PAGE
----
Hong Kong council elections: Pro-democracy candidates record huge victory

Pro-democracy candidates in Hong Kong have scored a huge victory in district council elections, which have left them in control of all but one of the local authorities that were up for grabs.

Seventeen of the 18 district councils in the territory are now in the hands of pro-democracy councillors, having been victorious in 347 of the 452 available seats, according to the South China Morning Post.

The newspaper reported that pro-Beijing candidates trailed well behind with 60 seats, while those standing as independents - many of whom were pro-democracy - won 45 seats.

It represents a huge increase for pro-democracy candidates, who won around 100 seats four years ago. The poll recorded its highest ever turnout at 71% - up from 47% and equating to almost three million people.

The elections, which also attracted a record number of candidates at 1,104, had taken on new significance because of months of clashes between Hong Kong authorities and protesters.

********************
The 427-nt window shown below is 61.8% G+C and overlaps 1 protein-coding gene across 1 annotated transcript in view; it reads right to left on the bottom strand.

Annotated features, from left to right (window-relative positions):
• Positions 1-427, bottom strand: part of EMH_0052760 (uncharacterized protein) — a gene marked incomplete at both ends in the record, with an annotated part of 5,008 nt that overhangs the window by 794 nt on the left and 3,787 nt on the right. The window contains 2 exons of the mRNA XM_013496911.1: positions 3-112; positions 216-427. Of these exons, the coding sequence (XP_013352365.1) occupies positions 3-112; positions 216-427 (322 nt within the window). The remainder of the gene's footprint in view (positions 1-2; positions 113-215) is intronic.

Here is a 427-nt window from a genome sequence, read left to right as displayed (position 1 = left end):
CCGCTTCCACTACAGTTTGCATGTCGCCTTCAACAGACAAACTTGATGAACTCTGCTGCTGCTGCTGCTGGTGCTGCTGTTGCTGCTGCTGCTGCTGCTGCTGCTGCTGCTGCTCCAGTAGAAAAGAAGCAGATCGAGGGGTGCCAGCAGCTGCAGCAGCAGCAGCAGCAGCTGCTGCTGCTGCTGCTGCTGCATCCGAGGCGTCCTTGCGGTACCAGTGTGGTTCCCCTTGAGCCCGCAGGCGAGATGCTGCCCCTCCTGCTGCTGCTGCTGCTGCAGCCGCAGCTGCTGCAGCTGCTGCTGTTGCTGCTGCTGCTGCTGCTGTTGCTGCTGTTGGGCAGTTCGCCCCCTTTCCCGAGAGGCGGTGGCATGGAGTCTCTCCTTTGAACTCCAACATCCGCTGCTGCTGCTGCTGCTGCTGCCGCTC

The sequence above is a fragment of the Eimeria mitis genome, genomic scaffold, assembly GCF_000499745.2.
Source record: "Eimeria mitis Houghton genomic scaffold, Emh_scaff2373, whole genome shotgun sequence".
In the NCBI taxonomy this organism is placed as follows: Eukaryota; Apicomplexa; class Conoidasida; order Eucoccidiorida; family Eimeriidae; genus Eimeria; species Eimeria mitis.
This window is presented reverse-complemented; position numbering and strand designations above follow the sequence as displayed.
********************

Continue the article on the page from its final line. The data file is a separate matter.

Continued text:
Huge numbers of people have been demonstrating what they say is an erosion of freedoms in the territory by China, which saw many of its political heavyweights trounced.

One of those was Junius Ho, who was stabbed with a knife while campaigning this month.

On the other side, among the winning candidates were rally organiser Jimmy Sham, who was beaten by people with hammers last month, and a candidate who had part of his ear bitten off by an attacker.

It remains to be seen whether the results force the Chinese government to rethink how to handle the ongoing unrest, which is now in its sixth month and has become increasingly violent.

Hong Kong chief executive Carrie Lam said the government respected the outcome and "will listen to the opinions of members of the public humbly and seriously reflect".

She said she hoped the "peaceful, safe and orderly situation" in which the elections took place would continue.